The Law Society Gazette published the following article on 13/03/2014
Black and minority ethnic (BME) solicitors are disproportionately represented among those investigated by the Solicitors Regulation Authority and receive harsher sanctions when convicted – but the regulator is not institutionally racist, an independent study published today has found.
The 237-page report by Professor Gus John finds evidence of disproportionality at three stages of the regulatory process.
BME solicitors are more likely than whites to be subject to investigation, comprise a higher proportion of those against whom action is taken and are subjected to more severe sanctions.
For breaches of accounting rules, BME solicitors are far more likely to be fined rather than reprimanded.
Despite these findings, the report says: ‘It is important that these results are not immediately interpreted as evidence of discrimination or racism on an institutional level.’
Anecdotal evidence, says John, suggests BME practitioners in City and magic circle firms do not face the same challenges as those in inner-city high streets and are not subject to regulatory disproprotionality.
Instead, the report concludes, the disparity highlights wider challenges faced by small firms or sole practitioners: BME solicitors are over-represented in both categories.
Such practices lack financial cushions against temporary cashflow problems and are less able to manage risk and ensure best practice is adhered to, the report says.
‘If BME solicitors are disproportionately represented in the composition of these more vulnerable firms, then BME solicitors will be disproportionately investigated for financial irregularity,’ says the report.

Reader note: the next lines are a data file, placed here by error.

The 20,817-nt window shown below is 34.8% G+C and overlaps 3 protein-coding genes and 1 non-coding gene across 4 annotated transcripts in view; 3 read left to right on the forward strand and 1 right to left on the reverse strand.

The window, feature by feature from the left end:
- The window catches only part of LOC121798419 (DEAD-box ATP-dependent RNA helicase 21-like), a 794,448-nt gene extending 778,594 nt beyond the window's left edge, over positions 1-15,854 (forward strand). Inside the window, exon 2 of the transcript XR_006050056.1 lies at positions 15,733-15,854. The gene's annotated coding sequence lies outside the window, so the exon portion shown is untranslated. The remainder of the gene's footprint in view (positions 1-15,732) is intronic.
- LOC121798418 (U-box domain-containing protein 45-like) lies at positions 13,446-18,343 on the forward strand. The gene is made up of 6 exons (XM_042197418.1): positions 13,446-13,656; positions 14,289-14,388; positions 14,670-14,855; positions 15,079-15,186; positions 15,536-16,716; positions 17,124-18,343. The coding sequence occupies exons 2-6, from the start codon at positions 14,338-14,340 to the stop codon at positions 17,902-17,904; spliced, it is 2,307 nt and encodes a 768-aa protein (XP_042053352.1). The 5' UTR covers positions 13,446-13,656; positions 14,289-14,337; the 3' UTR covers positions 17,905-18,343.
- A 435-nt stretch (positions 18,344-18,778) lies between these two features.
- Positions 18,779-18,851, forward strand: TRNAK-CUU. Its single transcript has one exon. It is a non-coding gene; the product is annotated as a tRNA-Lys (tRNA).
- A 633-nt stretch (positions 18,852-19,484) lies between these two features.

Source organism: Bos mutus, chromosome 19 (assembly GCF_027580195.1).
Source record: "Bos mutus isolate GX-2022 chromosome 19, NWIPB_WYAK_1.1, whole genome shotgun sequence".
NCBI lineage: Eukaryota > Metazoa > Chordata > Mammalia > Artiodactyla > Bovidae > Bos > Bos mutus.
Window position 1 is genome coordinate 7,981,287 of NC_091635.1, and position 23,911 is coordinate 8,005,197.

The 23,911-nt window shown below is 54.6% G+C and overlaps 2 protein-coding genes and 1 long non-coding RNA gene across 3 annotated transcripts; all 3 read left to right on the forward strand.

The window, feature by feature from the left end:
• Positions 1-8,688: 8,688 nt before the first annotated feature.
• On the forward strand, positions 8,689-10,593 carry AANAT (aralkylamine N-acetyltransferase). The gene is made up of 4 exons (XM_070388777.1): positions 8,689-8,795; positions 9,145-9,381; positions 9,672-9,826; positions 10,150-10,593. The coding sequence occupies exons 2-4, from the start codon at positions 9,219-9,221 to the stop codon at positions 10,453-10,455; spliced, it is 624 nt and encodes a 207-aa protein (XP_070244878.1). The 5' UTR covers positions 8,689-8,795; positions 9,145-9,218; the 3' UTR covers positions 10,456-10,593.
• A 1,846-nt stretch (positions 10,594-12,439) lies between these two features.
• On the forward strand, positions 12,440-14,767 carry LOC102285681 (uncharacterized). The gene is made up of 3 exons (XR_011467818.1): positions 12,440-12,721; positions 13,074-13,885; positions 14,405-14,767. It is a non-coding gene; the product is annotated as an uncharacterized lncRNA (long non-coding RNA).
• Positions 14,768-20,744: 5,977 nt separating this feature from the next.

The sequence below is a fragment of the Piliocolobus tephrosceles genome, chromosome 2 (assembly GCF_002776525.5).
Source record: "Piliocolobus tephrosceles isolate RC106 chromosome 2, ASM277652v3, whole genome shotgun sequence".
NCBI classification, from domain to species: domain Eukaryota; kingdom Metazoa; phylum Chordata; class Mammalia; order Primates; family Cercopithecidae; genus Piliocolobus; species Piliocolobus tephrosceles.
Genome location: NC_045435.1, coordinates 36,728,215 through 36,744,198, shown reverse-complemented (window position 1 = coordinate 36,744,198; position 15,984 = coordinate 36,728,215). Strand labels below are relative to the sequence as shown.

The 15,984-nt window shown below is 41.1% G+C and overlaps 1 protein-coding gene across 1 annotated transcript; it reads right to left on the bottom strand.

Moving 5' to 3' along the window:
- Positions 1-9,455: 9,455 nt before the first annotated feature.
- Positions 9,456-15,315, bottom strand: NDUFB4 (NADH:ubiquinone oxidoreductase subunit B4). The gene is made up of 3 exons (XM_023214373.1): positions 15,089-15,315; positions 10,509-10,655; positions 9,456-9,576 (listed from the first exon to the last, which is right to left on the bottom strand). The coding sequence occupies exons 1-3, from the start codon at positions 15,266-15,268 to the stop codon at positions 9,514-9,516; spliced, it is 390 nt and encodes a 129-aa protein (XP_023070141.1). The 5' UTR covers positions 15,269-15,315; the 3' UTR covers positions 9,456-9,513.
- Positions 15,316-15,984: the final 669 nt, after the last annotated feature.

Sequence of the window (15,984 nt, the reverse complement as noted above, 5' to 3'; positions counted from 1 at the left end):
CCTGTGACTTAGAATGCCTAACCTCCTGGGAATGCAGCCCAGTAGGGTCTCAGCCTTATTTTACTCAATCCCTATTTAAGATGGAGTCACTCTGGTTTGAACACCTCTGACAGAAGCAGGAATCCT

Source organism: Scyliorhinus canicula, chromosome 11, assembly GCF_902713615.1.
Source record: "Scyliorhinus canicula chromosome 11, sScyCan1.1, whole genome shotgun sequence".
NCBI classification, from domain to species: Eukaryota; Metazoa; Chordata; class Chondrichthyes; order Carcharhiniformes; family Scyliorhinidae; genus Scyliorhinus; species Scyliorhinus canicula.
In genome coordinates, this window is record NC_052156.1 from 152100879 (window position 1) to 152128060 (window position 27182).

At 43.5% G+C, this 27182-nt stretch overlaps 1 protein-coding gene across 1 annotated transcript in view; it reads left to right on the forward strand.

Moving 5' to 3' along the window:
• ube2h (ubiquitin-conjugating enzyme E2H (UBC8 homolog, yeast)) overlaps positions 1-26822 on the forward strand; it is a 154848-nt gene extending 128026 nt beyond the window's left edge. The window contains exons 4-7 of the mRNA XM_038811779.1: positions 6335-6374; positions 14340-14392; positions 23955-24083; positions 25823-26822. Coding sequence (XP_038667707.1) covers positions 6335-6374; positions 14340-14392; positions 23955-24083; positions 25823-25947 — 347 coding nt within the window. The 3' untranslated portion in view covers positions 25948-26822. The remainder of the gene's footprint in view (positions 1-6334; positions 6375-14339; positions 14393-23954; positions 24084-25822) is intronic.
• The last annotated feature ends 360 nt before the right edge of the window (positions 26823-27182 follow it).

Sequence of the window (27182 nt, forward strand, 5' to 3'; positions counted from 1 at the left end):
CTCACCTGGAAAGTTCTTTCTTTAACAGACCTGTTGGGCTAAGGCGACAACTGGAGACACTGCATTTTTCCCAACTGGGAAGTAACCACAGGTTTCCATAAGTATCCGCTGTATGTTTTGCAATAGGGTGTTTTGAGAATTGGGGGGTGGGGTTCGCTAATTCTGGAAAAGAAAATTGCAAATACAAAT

‘As these firms lack resources in the first place, they will be less able to structure solid and robust defences and may, therefore, be more susceptible to more severe sanctions, resulting in evidence of procedural disproportionality.’
Among 50 recommendations, the report calls for discussion between the Law Society, the SRA and BME stakeholders.
It calls for an understanding of the nuances of socio-economic and wider societal and political factors that may increase the likelihood of junior BME solicitors establishing sole practices, and the vulnerability of these firms to financial matters.
In keeping with outcomes-focused regulation objectives, it suggests the SRA and all those involved in regulatory procedures should adopt a ‘more nuanced approach’ to enforcement and acknowledge that race-related issues can co-relate as much to class and socio-economic background as to ethnicity.
Supervision and engagement with sole practitioners and small firms should be conducted against this background, so that early warning signals could be agreed between supervisors and practitioners, and preventative action taken.
The disproportionate regulatory outcomes for BME solicitors, the report suggests, have a direct impact on access to justice for the communities served by the firms and upon the regulator’s objective to ‘encourage an independent, strong, diverse and effective legal profession’.
In an interview with the Gazette, John described the findings as ‘very troubling’.
The problem, he said, is not fundamentally one of solicitors’ ethnicity but to do with the manner in which they operate and the extent to which they manage risk.